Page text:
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I need to shave off as much memory as possible. I am using standard C++ with STL. The program does not do much (yet) and it still takes 960Kb [according to top]! The executabe size is only 64KB.

The code is 3000 lines long, I am not going to post obviously. I believe the problem is not with my code, but with the system libraries.

A single main() function (includes all my code but doesn't use it) uses 732Kb of RAM!
Simple Code:

int main() {
sleep(1000); //do nothing
return 0;
//Uses 732kb of RAM

My code has no global variables (apart from ones in libraries that are hidden from me).

I am using standard libraries: libstdc++ (STL), GNU libc. Also a single BSD socket and libev and the non-standard STL rope class.

Is there some memory-profiler I can run?

Platform: Linux 2.6.18-32, 32-bit processor, 16MB total system RAM, no swap available
Compiler: GCC 4
Standard Library: GCC's libstdc++
Compiler Options: -Os (no debugging symbols)

I am not making heavy use of templates: containers and iterators that's all. However I am making heavy use of the SGI STL rope class.

The test environment is a basic server running Linux with 128MB RAM, Pentium III 667 Mhz, CentOS 5.5, no emulation.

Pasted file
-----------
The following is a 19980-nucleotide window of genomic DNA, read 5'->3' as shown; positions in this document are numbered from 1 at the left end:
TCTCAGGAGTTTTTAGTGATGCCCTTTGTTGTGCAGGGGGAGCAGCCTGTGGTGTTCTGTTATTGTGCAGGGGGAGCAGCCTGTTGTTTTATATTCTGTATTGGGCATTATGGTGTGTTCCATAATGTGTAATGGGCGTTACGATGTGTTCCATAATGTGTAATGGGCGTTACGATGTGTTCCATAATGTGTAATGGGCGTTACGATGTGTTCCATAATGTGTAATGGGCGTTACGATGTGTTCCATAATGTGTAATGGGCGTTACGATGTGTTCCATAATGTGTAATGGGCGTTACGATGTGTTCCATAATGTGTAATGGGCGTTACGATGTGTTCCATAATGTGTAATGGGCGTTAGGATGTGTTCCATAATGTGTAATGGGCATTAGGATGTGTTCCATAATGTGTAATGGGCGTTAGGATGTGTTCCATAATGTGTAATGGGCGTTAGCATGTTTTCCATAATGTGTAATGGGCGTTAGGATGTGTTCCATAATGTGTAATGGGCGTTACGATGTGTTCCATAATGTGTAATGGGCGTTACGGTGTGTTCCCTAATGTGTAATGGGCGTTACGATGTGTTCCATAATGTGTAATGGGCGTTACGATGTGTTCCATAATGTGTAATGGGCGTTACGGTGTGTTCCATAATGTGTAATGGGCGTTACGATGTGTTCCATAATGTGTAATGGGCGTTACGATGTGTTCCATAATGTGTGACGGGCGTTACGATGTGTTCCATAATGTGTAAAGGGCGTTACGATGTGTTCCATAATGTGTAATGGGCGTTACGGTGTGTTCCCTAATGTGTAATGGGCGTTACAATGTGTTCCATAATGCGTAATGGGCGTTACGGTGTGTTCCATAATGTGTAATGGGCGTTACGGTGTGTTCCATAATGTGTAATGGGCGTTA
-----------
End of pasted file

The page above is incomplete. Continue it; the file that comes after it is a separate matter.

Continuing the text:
UPDATE: I am wondering if the libraries themselves (code size) are causing the problem. Doesn't shared libraries require to be loaded into RAM?

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Without any code, it will be nearly impossible to tell you where to start. – septi Apr 6 '11 at 15:44
No code, no good help. Please post the code (you said it's a very basic C++ program). – orlp Apr 6 '11 at 15:44
What is the program doing (or should it do)? – orlp Apr 6 '11 at 15:52
@nightcrack, it is a HTTP transparent proxy, operating with 3MB of mem available. – unixman83 Apr 6 '11 at 15:52
Which Standard Library and compiler are you using? Are you building a debug or release binary? Are you stripping symbols? Are you instantiating the STL templates with a large number of different template arguments? – James McNellis Apr 6 '11 at 17:35
up vote 2 down vote accepted

Start stripping out functionality until the memory usage goes down. Go extreme first -- if you can replace main with sleep(1000); and your memory use is still high, look to code and static data -- anything initialized at global scope or static inside a class or function, along with template instantiations of different types and debug symbols.

UPDATE: Removed incorrect commentary about STL allocators. It may apply to other compiler/STL versions (check the history if you want to see it) but it's not applicable to this question.

Be aware that malloc/operator new will often be stingy about giving free memory back to the OS, which will cause your program as a whole not to shrink its apparent usage over time; that memory will get reused throughout your program by future allocations, so it's usually not a huge issue aside from keeping your "memory use" numbers at or near their high-water mark indefinitely.

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Tried the main() sleep(1000) RAM use is still 732kb! – unixman83 Apr 6 '11 at 18:07